By Clay Waters | April 10, 2017 | 1:06 PM EDT

The New York Times has already made several pilgrimages down to Georgia to flatter Democratic candidate Jon Ossoff, who may take a House seat for the Democrats in a special election to replace Republican Tom Price, who joined President Trump’s cabinet. Political reporter Jonathan Martin made Monday’s front page with yet another one, this one focusing on GOP disarray: “For the G.O.P., A  House Race Blurs Identity.” The online headline was more direct: “As Georgia Vote Nears, G.O.P. Asks if Ideological Purity Matters Anymore.” Next to an odd, unflattering photo of two sad-sack looking Republicans at a debate, Martin sketched a Republican Party identity crisis.

By Clay Waters | April 7, 2017 | 3:33 PM EDT

The Democrats’ mid-term election hope, the man who may turn the Trumpian tide, is Jon Ossoff, a young progressive candidate for the Georgia congressional seat vacated by Tom Price. Ossoff hopes to triumph in the open primary in Georgia’s congressional district to be held April 18, and he has the whole of the New York Times reporting staff solidly behind him. On Wednesday, Trip Gabriel and Richard Fausset enthused, “Georgia’s Long-Silent Liberals Come Out for a Congressional Race," but that was only the latest bit of cheerleading.

By Curtis Houck | March 24, 2016 | 11:51 PM EDT

In almost identical fashion to their hysteria concerning the defeat of transgender bathroom bill in Houston from November, Thursday’s CBS Evening News painted quite the doomsday scenario for Georgia and North Carolina over their respective religious freedom bills as the newscast argued they could lead to massive boycotts and the loss of billions of dollars in business.

By Ken Shepherd | March 24, 2016 | 1:20 PM EDT

A few months ago, Twitter rolled out a new curated feature called "Moments," which gives users a roundup of interesting tweets related to a news item that's hot on Twitter at the moment. With human curation, of course, come human biases, and, unsurprisingly, more often than not they seem to be liberal in nature when it comes to politics.

By Tom Blumer | May 18, 2015 | 2:39 PM EDT

The folks at MSNBC exhibited a sick sense of "humor" on Friday.

As Gateway Pundit's Kristinn Taylor reported Friday afternoon, the network posted "a video to MSNBC’s Facebook page that mocks police over a criminal dragging a police officer by a car as he attempted to flee ..." The post asked the following question, which was also tweeted: "Does it count as a police chase if you take the cop along for the ride?"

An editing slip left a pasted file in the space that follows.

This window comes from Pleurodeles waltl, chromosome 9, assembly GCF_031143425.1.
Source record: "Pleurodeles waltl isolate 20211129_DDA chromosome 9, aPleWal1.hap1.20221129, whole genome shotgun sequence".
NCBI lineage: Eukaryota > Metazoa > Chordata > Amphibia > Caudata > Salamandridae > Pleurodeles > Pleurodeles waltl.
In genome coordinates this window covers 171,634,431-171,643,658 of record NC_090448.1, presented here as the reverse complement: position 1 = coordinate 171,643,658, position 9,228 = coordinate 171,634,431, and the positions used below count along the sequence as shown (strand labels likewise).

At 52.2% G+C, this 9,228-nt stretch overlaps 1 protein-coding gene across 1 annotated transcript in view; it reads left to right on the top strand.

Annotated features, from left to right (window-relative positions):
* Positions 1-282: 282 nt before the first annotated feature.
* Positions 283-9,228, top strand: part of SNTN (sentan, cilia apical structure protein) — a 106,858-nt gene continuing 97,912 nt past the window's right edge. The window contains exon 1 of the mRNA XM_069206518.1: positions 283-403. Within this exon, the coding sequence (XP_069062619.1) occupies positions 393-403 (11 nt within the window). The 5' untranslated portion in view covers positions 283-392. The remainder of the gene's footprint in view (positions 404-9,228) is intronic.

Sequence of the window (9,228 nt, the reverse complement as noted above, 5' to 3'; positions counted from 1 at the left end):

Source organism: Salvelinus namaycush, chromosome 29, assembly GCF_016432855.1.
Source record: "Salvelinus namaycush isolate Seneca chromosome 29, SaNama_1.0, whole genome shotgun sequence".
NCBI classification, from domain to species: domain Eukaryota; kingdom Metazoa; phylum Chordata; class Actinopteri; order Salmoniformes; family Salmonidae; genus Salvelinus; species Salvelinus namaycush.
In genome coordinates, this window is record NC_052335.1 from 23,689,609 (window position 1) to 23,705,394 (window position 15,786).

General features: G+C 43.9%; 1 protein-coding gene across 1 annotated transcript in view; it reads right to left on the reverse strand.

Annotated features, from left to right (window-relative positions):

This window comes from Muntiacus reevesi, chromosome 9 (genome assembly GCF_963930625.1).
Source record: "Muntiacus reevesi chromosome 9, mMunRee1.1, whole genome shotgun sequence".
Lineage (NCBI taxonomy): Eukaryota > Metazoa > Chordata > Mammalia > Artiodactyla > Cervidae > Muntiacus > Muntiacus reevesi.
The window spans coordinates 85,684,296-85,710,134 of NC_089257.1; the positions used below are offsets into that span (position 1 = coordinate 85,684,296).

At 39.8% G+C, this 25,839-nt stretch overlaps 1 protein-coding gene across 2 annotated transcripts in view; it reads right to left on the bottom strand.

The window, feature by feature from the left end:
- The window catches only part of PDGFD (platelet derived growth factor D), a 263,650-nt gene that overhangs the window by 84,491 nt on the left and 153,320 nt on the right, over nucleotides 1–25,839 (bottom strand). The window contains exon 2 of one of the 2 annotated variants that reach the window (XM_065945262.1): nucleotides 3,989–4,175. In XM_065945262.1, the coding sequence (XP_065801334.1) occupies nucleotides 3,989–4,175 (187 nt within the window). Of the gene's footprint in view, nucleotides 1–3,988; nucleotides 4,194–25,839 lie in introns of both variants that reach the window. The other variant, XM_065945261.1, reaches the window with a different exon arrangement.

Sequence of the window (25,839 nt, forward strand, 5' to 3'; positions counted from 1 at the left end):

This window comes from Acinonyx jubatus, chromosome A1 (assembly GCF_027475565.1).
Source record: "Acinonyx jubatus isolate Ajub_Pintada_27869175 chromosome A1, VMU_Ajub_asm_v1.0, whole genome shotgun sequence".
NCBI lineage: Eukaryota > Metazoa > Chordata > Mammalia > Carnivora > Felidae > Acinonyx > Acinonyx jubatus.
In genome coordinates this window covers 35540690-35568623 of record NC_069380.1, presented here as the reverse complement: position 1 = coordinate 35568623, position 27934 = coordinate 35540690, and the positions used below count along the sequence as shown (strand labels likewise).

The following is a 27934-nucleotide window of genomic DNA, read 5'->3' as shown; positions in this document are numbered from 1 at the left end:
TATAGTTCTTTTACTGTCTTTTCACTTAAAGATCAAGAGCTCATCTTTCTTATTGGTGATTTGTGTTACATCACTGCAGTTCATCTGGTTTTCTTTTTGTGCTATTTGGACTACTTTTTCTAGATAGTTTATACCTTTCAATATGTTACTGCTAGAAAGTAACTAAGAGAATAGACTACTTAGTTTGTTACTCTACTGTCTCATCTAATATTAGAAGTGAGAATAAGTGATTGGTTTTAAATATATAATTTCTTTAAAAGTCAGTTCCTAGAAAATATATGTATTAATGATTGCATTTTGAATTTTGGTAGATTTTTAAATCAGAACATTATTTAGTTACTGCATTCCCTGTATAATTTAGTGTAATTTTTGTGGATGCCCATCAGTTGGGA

By Tim Graham | November 15, 2014 | 6:31 PM EST

Here’s an easy nomination for the front-page newspaper story most likely to be spiked by the TV networks. It’s on the front of Friday’s USA Today: “Rural hospitals in critical condition: Obamacare critics say law speeding up demise of facilities.”

Reporters Jayne O’Donnell and Laura Ungar began in Richland, Georgia, whose 25-bed hospital had to close, and now the locals have to travel up to 40 miles to other hospitals. How many sympathetic TV stories have we seen complaining about the closure of abortion clinics that cause abotion seekers to drive longer?

By Tom Blumer | August 19, 2014 | 11:59 PM EDT

Over at Hot Air on Tuesday night, Mary Katharine Ham pointed to a headline at the New York Times, present at its web home page as well as at the story itself, which equally blames Hamas and Israel for the end of their cease-fire: "Rockets From Gaza and Israeli Response Break Cease-Fire." Someone needs to tell Isabel Kershner and Jodi Rudoren that it's the "rockets from Gaza" which broke the cease-fire.

There's a bigger problem with the story, and with establishment press coverage of the conflict in general during the past 36 hours, namely that virtually everyone is ignoring a Monday blockbuster report at the Jerusalem Post presenting compelling evidence that Hamas intended to overthrow the Palestinian government and its President, Mahmoud Abbas, in conjunction with its attacks on Israel (Shin Bet is Israel's internal security service; bolds are mine):